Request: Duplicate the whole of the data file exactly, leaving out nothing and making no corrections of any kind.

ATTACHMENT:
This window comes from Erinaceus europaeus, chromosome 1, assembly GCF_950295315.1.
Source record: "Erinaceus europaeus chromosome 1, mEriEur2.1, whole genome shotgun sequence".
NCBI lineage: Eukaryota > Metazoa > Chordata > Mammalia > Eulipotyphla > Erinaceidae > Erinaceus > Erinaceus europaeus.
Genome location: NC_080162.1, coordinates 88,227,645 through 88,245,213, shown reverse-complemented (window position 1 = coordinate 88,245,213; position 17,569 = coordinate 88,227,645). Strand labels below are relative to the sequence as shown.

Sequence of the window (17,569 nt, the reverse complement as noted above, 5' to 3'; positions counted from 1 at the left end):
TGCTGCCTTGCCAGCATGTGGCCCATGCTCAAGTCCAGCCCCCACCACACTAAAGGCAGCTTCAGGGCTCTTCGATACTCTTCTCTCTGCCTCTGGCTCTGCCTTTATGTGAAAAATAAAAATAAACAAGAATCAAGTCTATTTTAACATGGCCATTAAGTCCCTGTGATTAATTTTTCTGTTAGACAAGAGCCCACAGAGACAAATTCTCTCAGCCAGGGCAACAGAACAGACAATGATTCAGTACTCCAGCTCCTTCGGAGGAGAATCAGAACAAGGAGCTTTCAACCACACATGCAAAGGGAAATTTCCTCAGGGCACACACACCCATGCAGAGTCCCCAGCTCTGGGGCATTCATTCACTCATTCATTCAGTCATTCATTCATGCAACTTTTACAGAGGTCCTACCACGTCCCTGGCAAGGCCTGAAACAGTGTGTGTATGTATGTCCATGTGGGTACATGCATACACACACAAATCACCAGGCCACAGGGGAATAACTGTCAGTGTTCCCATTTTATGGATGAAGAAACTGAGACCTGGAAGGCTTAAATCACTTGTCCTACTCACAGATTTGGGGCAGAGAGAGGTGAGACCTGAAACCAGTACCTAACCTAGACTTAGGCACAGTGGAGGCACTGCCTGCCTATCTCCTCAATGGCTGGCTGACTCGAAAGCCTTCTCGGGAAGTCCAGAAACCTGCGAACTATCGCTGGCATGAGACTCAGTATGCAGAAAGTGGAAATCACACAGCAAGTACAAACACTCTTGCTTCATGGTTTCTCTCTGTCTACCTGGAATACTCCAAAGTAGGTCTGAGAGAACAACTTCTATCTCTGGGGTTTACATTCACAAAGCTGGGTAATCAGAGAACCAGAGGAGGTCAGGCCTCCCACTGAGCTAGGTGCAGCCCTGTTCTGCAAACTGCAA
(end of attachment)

This window comes from Erinaceus europaeus, chromosome 1, assembly GCF_950295315.1.
Source record: "Erinaceus europaeus chromosome 1, mEriEur2.1, whole genome shotgun sequence".
NCBI lineage: Eukaryota > Metazoa > Chordata > Mammalia > Eulipotyphla > Erinaceidae > Erinaceus > Erinaceus europaeus.
Genome location: NC_080162.1, coordinates 88,227,645 through 88,245,213, shown reverse-complemented (window position 1 = coordinate 88,245,213; position 17,569 = coordinate 88,227,645). Strand labels below are relative to the sequence as shown.

Sequence of the window (17,569 nt, the reverse complement as noted above, 5' to 3'; positions counted from 1 at the left end):
TGCTGCCTTGCCAGCATGTGGCCCATGCTCAAGTCCAGCCCCCACCACACTAAAGGCAGCTTCAGGGCTCTTCGATACTCTTCTCTCTGCCTCTGGCTCTGCCTTTATGTGAAAAATAAAAATAAACAAGAATCAAGTCTATTTTAACATGGCCATTAAGTCCCTGTGATTAATTTTTCTGTTAGACAAGAGCCCACAGAGACAAATTCTCTCAGCCAGGGCAACAGAACAGACAATGATTCAGTACTCCAGCTCCTTCGGAGGAGAATCAGAACAAGGAGCTTTCAACCACACATGCAAAGGGAAATTTCCTCAGGGCACACACACCCATGCAGAGTCCCCAGCTCTGGGGCATTCATTCACTCATTCATTCAGTCATTCATTCATGCAACTTTTACAGAGGTCCTACCACGTCCCTGGCAAGGCCTGAAACAGTGTGTGTATGTATGTCCATGTGGGTACATGCATACACACACAAATCACCAGGCCACAGGGGAATAACTGTCAGTGTTCCCATTTTATGGATGAAGAAACTGAGACCTGGAAGGCTTAAATCACTTGTCCTACTCACAGATTTGGGGCAGAGAGAGGTGAGACCTGAAACCAGTACCTAACCTAGACTTAGGCACAGTGGAGGCACTGCCTGCCTATCTCCTCAATGGCTGGCTGACTCGAAAGCCTTCTCGGGAAGTCCAGAAACCTGCGAACTATCGCTGGCATGAGACTCAGTATGCAGAAAGTGGAAATCACACAGCAAGTACAAACACTCTTGCTTCATGGTTTCTCTCTGTCTACCTGGAATACTCCAAAGTAGGTCTGAGAGAACAACTTCTATCTCTGGGGTTTACATTCACAAAGCTGGGTAATCAGAGAACCAGAGGAGGTCAGGCCTCCCACTGAGCTAGGTGCAGCCCTGTTCTGCAAACTGCAA